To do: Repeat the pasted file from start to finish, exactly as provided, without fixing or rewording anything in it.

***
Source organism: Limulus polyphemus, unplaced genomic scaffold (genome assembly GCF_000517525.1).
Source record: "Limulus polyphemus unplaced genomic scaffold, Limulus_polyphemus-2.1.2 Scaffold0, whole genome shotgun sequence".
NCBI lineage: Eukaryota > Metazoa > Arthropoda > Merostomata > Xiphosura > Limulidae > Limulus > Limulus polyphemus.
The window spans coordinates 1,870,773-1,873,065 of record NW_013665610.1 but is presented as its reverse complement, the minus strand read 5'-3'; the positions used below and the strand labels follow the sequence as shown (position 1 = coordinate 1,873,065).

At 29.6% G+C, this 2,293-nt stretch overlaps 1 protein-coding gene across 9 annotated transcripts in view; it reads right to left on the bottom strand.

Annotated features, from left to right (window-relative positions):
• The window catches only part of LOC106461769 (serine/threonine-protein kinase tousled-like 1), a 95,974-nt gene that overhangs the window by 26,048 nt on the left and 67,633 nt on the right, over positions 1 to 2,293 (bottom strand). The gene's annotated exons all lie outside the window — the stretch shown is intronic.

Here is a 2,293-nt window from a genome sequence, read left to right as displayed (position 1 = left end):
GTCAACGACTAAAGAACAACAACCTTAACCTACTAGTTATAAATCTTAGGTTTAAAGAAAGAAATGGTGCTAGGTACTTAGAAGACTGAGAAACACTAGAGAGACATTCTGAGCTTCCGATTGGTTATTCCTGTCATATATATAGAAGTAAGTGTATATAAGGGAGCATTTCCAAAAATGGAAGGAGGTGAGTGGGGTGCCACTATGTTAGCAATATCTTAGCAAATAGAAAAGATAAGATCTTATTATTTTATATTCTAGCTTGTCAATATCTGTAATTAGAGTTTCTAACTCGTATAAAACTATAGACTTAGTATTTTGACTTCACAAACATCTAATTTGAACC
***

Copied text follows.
Source organism: Limulus polyphemus, unplaced genomic scaffold (genome assembly GCF_000517525.1).
Source record: "Limulus polyphemus unplaced genomic scaffold, Limulus_polyphemus-2.1.2 Scaffold0, whole genome shotgun sequence".
NCBI lineage: Eukaryota > Metazoa > Arthropoda > Merostomata > Xiphosura > Limulidae > Limulus > Limulus polyphemus.
The window spans coordinates 1,870,773-1,873,065 of record NW_013665610.1 but is presented as its reverse complement, the minus strand read 5'-3'; the positions used below and the strand labels follow the sequence as shown (position 1 = coordinate 1,873,065).

At 29.6% G+C, this 2,293-nt stretch overlaps 1 protein-coding gene across 9 annotated transcripts in view; it reads right to left on the bottom strand.

Annotated features, from left to right (window-relative positions):
• The window catches only part of LOC106461769 (serine/threonine-protein kinase tousled-like 1), a 95,974-nt gene that overhangs the window by 26,048 nt on the left and 67,633 nt on the right, over positions 1 to 2,293 (bottom strand). The gene's annotated exons all lie outside the window — the stretch shown is intronic.

Here is a 2,293-nt window from a genome sequence, read left to right as displayed (position 1 = left end):
GTCAACGACTAAAGAACAACAACCTTAACCTACTAGTTATAAATCTTAGGTTTAAAGAAAGAAATGGTGCTAGGTACTTAGAAGACTGAGAAACACTAGAGAGACATTCTGAGCTTCCGATTGGTTATTCCTGTCATATATATAGAAGTAAGTGTATATAAGGGAGCATTTCCAAAAATGGAAGGAGGTGAGTGGGGTGCCACTATGTTAGCAATATCTTAGCAAATAGAAAAGATAAGATCTTATTATTTTATATTCTAGCTTGTCAATATCTGTAATTAGAGTTTCTAACTCGTATAAAACTATAGACTTAGTATTTTGACTTCACAAACATCTAATTTGAACC